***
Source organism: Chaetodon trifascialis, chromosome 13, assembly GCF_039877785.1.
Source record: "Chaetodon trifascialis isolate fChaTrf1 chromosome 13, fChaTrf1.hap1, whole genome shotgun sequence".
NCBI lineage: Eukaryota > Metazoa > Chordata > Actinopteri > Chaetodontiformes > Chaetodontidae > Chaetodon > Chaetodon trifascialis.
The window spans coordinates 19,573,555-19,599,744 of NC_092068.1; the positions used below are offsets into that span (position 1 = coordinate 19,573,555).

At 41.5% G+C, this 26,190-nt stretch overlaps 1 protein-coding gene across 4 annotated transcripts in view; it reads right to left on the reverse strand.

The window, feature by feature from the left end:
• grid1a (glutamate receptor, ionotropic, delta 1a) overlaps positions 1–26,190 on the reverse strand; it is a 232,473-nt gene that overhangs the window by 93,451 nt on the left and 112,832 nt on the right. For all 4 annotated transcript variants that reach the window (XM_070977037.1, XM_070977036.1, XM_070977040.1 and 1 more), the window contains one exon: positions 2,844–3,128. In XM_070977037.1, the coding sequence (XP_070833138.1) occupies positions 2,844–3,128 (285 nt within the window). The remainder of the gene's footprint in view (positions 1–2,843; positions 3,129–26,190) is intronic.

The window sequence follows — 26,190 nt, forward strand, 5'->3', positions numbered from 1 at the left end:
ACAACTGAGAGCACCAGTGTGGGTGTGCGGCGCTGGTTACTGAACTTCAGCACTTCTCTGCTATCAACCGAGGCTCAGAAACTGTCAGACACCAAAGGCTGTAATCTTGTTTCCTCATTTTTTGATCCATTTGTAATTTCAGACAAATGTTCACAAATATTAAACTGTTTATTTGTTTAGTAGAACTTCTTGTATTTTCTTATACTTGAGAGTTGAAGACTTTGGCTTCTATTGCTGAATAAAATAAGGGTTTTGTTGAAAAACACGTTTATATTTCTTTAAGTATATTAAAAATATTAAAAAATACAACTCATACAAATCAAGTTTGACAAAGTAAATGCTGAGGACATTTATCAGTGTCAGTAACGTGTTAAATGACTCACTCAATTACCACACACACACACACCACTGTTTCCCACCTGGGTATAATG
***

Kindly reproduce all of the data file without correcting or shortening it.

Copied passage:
Source organism: Chaetodon trifascialis, chromosome 13, assembly GCF_039877785.1.
Source record: "Chaetodon trifascialis isolate fChaTrf1 chromosome 13, fChaTrf1.hap1, whole genome shotgun sequence".
NCBI lineage: Eukaryota > Metazoa > Chordata > Actinopteri > Chaetodontiformes > Chaetodontidae > Chaetodon > Chaetodon trifascialis.
The window spans coordinates 19,573,555-19,599,744 of NC_092068.1; the positions used below are offsets into that span (position 1 = coordinate 19,573,555).

At 41.5% G+C, this 26,190-nt stretch overlaps 1 protein-coding gene across 4 annotated transcripts in view; it reads right to left on the reverse strand.

The window, feature by feature from the left end:
• grid1a (glutamate receptor, ionotropic, delta 1a) overlaps positions 1–26,190 on the reverse strand; it is a 232,473-nt gene that overhangs the window by 93,451 nt on the left and 112,832 nt on the right. For all 4 annotated transcript variants that reach the window (XM_070977037.1, XM_070977036.1, XM_070977040.1 and 1 more), the window contains one exon: positions 2,844–3,128. In XM_070977037.1, the coding sequence (XP_070833138.1) occupies positions 2,844–3,128 (285 nt within the window). The remainder of the gene's footprint in view (positions 1–2,843; positions 3,129–26,190) is intronic.

The window sequence follows — 26,190 nt, forward strand, 5'->3', positions numbered from 1 at the left end:
ACAACTGAGAGCACCAGTGTGGGTGTGCGGCGCTGGTTACTGAACTTCAGCACTTCTCTGCTATCAACCGAGGCTCAGAAACTGTCAGACACCAAAGGCTGTAATCTTGTTTCCTCATTTTTTGATCCATTTGTAATTTCAGACAAATGTTCACAAATATTAAACTGTTTATTTGTTTAGTAGAACTTCTTGTATTTTCTTATACTTGAGAGTTGAAGACTTTGGCTTCTATTGCTGAATAAAATAAGGGTTTTGTTGAAAAACACGTTTATATTTCTTTAAGTATATTAAAAATATTAAAAAATACAACTCATACAAATCAAGTTTGACAAAGTAAATGCTGAGGACATTTATCAGTGTCAGTAACGTGTTAAATGACTCACTCAATTACCACACACACACACACCACTGTTTCCCACCTGGGTATAATG